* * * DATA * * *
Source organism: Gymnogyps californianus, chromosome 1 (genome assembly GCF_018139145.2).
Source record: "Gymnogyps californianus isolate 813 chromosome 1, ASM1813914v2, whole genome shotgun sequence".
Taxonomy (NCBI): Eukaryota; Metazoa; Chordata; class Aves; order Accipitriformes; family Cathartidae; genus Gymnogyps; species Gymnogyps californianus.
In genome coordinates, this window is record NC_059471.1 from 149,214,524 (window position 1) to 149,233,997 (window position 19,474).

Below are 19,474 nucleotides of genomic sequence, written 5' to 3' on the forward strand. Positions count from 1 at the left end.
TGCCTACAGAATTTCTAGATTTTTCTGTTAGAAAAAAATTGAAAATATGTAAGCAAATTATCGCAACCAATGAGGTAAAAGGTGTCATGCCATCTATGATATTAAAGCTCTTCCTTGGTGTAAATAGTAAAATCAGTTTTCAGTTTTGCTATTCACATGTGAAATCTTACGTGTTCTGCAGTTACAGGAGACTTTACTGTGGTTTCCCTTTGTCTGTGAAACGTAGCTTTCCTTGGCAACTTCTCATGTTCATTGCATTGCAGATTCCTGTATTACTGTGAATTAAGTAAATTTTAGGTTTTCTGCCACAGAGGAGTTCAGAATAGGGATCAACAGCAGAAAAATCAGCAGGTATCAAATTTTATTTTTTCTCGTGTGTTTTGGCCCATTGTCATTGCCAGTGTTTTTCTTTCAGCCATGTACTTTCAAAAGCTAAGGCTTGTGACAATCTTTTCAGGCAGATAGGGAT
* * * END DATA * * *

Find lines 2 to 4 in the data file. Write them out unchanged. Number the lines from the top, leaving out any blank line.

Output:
Source record: "Gymnogyps californianus isolate 813 chromosome 1, ASM1813914v2, whole genome shotgun sequence".
Taxonomy (NCBI): Eukaryota; Metazoa; Chordata; class Aves; order Accipitriformes; family Cathartidae; genus Gymnogyps; species Gymnogyps californianus.
In genome coordinates, this window is record NC_059471.1 from 149,214,524 (window position 1) to 149,233,997 (window position 19,474).